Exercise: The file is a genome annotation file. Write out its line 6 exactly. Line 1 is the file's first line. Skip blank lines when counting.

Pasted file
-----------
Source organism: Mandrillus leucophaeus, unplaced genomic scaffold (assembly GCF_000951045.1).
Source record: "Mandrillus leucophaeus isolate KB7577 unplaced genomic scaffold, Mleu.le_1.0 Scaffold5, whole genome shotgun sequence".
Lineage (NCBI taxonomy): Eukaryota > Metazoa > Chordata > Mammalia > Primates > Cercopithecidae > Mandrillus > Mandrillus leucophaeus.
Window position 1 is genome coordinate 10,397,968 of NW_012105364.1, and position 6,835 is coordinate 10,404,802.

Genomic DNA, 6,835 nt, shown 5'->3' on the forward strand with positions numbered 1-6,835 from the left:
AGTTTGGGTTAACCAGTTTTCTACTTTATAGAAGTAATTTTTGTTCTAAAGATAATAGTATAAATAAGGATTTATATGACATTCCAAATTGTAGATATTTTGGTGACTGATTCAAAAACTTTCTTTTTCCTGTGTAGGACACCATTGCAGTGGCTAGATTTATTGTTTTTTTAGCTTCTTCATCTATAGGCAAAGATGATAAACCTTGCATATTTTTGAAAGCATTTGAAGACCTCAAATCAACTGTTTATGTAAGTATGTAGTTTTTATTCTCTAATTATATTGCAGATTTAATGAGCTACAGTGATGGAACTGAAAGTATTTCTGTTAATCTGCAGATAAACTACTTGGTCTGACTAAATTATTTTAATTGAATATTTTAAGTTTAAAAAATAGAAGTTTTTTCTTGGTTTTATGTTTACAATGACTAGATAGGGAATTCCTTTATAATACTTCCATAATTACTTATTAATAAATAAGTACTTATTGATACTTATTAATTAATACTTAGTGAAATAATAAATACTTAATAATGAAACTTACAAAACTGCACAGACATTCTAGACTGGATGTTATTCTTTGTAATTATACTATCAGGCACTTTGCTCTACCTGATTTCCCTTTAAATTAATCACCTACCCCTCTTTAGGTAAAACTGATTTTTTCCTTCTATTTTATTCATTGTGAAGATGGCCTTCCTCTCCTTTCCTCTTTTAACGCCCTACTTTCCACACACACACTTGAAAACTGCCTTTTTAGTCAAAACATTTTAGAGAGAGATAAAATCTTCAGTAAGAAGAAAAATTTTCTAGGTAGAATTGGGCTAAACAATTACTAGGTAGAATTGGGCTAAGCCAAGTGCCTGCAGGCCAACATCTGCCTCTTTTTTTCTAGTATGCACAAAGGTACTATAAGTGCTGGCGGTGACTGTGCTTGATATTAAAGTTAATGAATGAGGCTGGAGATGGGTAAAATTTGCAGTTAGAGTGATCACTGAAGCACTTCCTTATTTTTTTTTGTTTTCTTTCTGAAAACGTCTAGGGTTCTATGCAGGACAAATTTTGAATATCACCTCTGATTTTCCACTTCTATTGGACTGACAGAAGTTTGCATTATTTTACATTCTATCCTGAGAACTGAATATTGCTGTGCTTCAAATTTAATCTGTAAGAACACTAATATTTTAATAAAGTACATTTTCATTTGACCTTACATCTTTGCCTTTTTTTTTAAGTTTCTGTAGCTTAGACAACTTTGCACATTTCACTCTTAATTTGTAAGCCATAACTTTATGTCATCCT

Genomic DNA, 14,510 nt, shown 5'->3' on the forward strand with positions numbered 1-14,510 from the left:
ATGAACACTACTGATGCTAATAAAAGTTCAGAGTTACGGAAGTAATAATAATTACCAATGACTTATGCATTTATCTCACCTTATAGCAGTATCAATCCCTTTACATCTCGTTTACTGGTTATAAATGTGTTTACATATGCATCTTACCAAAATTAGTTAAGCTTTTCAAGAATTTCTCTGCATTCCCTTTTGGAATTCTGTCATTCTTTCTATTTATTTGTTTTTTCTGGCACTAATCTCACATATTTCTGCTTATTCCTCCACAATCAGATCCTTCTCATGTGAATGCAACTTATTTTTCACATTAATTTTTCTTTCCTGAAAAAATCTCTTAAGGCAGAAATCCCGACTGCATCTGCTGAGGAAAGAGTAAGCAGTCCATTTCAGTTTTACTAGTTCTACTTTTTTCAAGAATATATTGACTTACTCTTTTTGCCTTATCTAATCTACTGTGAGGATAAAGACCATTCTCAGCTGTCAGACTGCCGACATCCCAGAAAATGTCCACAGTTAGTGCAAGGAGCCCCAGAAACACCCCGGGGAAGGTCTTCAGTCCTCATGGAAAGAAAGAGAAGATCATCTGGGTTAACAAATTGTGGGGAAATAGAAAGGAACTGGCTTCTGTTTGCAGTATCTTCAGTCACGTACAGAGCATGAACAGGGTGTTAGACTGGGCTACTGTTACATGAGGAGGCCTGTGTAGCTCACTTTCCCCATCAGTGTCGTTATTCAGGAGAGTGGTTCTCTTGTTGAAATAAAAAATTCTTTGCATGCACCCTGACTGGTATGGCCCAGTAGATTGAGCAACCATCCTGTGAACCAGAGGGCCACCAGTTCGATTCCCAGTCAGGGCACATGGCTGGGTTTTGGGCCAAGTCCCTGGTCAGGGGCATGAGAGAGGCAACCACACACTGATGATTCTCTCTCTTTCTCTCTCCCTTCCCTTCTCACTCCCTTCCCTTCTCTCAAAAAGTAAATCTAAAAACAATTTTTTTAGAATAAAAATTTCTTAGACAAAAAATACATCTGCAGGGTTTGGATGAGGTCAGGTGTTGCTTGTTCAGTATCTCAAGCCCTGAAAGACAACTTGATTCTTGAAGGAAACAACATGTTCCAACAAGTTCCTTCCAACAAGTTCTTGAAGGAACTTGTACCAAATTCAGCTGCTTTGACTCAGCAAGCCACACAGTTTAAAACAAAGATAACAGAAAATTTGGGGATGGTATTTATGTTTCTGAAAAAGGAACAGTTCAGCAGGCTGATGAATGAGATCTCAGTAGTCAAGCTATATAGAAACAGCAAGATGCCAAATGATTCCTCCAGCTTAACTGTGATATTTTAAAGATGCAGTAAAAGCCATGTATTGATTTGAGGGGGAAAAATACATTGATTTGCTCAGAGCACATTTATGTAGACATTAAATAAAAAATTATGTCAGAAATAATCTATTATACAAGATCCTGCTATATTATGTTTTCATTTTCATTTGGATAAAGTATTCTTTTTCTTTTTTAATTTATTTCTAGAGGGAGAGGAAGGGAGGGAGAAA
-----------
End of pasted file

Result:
AGTTTGGGTTAACCAGTTTTCTACTTTATAGAAGTAATTTTTGTTCTAAAGATAATAGTATAAATAAGGATTTATATGACATTCCAAATTGTAGATATTTTGGTGACTGATTCAAAAACTTTCTTTTTCCTGTGTAGGACACCATTGCAGTGGCTAGATTTATTGTTTTTTTAGCTTCTTCATCTATAGGCAAAGATGATAAACCTTGCATATTTTTGAAAGCATTTGAAGACCTCAAATCAACTGTTTATGTAAGTATGTAGTTTTTATTCTCTAATTATATTGCAGATTTAATGAGCTACAGTGATGGAACTGAAAGTATTTCTGTTAATCTGCAGATAAACTACTTGGTCTGACTAAATTATTTTAATTGAATATTTTAAGTTTAAAAAATAGAAGTTTTTTCTTGGTTTTATGTTTACAATGACTAGATAGGGAATTCCTTTATAATACTTCCATAATTACTTATTAATAAATAAGTACTTATTGATACTTATTAATTAATACTTAGTGAAATAATAAATACTTAATAATGAAACTTACAAAACTGCACAGACATTCTAGACTGGATGTTATTCTTTGTAATTATACTATCAGGCACTTTGCTCTACCTGATTTCCCTTTAAATTAATCACCTACCCCTCTTTAGGTAAAACTGATTTTTTCCTTCTATTTTATTCATTGTGAAGATGGCCTTCCTCTCCTTTCCTCTTTTAACGCCCTACTTTCCACACACACACTTGAAAACTGCCTTTTTAGTCAAAACATTTTAGAGAGAGATAAAATCTTCAGTAAGAAGAAAAATTTTCTAGGTAGAATTGGGCTAAACAATTACTAGGTAGAATTGGGCTAAGCCAAGTGCCTGCAGGCCAACATCTGCCTCTTTTTTTCTAGTATGCACAAAGGTACTATAAGTGCTGGCGGTGACTGTGCTTGATATTAAAGTTAATGAATGAGGCTGGAGATGGGTAAAATTTGCAGTTAGAGTGATCACTGAAGCACTTCCTTATTTTTTTTTGTTTTCTTTCTGAAAACGTCTAGGGTTCTATGCAGGACAAATTTTGAATATCACCTCTGATTTTCCACTTCTATTGGACTGACAGAAGTTTGCATTATTTTACATTCTATCCTGAGAACTGAATATTGCTGTGCTTCAAATTTAATCTGTAAGAACACTAATATTTTAATAAAGTACATTTTCATTTGACCTTACATCTTTGCCTTTTTTTTTAAGTTTCTGTAGCTTAGACAACTTTGCACATTTCACTCTTAATTTGTAAGCCATAACTTTATGTCATCCT